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Reading Is a Great Activity for Those with Alzheimer’s

Alzheimer’s Care in Philadelphia PA

Alzheimer's Care in Philadelphia PAMental stimulation is a vital part of quality care for somebody with Alzheimer’s or other forms of dementia. A lot of people incorrectly assume that once a person has been diagnosed with Alzheimer’s there’s no point in paying attention to how much exercise their brain gets.

In reality, the more mental stimulation and brain activity a person gets, even after a diagnosis of Alzheimer’s, the more it can pay dividends in the years ahead. There have been studies that indicate a possible connection between increased mental stimulation and brain exercise during the earlier stages of Alzheimer’s and a delay in the onset of more serious aspects of memory loss in the future.

There are many ways to get mental stimulation. Reading is one of them. As September is Library Card Sign-Up Month, it’s a good reminder that there is a free resource in just about every town and community across the country where people can go, spend as many hours as they want, and take out almost every type of book they can imagine.

What does that senior enjoy reading?

Some people don’t enjoy reading at all. As people get older, though, have a tendency to become more drawn to books, whether it’s nonfiction or fiction, than they did during their youth.

For a long time, kids were forced to read some extremely complicated and older style books, such as Shakespeare, Mark Twain, and even Ernest Hemingway. While these are classics and celebrated by the literary community, for young children, they are complicated and can be a deterrent, especially if they’re forced day after day, evening after evening to try and make their way through the texts.

As kids get older, become adults, they may not enjoy reading at all. Then, something begins to change as they move through their 30s, 40s, and 50s. They might pick up a book and want to see what everyone is raving about. They get hooked on relying on their own imagination. That can last the rest of their life.

For a senior with Alzheimer’s, reading helps to stimulate neural activity in the brain. The more neural activity there is, the stronger the connections become and as the disease progresses, as it attacks more brain cells and tries to break down those connections, the brain can be better prepared to reroute information, reducing some impact of memory loss.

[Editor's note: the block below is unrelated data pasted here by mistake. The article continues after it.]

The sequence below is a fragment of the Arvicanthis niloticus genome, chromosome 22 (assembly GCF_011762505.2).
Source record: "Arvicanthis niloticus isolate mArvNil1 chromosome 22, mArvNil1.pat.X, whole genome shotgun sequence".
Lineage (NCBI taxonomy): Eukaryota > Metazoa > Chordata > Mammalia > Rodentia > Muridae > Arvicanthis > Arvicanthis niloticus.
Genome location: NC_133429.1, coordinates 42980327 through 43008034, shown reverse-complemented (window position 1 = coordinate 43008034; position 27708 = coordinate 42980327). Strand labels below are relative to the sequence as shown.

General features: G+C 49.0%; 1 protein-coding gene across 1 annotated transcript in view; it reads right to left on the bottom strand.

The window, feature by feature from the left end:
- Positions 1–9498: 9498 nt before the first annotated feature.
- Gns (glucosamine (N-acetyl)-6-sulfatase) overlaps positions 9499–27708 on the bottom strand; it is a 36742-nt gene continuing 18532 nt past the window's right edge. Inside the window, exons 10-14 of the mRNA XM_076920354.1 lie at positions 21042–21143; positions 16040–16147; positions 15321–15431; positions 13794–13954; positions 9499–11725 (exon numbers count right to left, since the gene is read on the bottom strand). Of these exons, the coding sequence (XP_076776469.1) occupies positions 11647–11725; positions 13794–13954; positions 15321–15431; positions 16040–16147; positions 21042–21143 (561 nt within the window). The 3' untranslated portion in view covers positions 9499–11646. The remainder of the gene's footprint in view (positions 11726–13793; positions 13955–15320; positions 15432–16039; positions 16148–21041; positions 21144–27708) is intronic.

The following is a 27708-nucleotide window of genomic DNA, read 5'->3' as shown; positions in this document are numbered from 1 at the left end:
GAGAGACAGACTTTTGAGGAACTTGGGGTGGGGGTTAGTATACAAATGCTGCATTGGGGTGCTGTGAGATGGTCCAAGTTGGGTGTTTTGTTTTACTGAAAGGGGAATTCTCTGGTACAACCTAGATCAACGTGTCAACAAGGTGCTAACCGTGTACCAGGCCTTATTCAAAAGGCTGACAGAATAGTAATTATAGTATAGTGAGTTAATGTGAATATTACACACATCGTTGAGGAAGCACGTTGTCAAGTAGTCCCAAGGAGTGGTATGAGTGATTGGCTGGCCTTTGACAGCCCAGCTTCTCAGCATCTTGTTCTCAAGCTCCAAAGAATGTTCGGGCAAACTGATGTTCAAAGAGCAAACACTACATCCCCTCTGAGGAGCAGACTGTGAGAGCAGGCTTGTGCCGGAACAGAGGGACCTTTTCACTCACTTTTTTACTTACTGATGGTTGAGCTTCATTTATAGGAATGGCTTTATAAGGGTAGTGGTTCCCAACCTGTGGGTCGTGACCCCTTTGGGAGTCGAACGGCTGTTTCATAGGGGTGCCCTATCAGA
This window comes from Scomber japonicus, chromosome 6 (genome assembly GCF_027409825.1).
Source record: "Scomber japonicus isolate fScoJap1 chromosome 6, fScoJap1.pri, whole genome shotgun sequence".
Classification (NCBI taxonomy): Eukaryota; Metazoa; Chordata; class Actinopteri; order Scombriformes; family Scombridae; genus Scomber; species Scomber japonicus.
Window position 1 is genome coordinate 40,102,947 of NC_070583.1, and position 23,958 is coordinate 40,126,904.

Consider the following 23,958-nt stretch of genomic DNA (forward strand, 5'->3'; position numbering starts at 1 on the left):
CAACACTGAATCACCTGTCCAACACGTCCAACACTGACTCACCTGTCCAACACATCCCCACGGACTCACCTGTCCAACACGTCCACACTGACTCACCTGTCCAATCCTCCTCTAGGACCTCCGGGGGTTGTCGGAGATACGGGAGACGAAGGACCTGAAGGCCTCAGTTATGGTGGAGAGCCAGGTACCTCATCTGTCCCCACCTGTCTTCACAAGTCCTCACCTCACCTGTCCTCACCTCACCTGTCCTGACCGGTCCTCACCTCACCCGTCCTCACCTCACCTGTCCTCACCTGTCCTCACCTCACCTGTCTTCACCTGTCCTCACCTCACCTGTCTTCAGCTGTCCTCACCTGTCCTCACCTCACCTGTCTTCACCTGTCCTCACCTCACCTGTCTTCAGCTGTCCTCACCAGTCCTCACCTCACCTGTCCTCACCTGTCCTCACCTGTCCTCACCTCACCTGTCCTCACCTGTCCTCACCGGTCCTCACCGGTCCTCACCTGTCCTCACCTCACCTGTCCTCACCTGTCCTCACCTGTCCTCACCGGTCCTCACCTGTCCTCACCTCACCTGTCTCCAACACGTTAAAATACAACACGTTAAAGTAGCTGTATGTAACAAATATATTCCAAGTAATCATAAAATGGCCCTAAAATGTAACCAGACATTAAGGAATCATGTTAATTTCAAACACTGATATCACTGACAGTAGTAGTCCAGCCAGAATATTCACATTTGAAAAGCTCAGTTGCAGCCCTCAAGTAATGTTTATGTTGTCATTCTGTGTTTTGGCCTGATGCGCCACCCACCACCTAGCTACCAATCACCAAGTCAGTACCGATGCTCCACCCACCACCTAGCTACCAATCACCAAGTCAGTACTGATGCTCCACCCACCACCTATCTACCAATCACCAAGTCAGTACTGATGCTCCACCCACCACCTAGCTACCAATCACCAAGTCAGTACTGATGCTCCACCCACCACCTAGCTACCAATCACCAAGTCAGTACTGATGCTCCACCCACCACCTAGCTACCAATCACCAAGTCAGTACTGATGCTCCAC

This month, consider encouraging a senior with Alzheimer’s to spend more time at the library. It not only gets them out of the house, it also surrounds them with an incredible wealth of information, imagination, and other worlds to explore.

If you or an aging loved one are considering hiring Alzheimer’s home care in Philadelphia, PA please contact the caring staff at Assisting Hands Home Care. Call today! 215-882-8234

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Renato Amorim

President & Co-Owner at Assisting Hands Home Care
Renato Amorim, president of Assisting Hands Home Care operations in Philadelphia and Bucks County, Pennsylvania, has worked for the past twenty years in government and international business, where he had the opportunity to carry out investment and business-development projects in all continents. He has managed teams of professionals spread over several countries in pharmaceutical and mining multinational companies.

Prior to joining Assisting Hands, Renato headed Merck’s public policy and corporate responsibility team in Latin America. In 2007, the World Economic Forum granted him the Young Global Leader award, as a recognition for his work on international trade advocacy.

After a series of family health challenges, including severe cases of cancer and dementia, Renato decided to shift his career toward more direct, personal and closer involvement with home- and family-health needs. In the Assisting Hands franchise system, he found the right balance between professional fulfillment and the delivery of compassionate services to the community.

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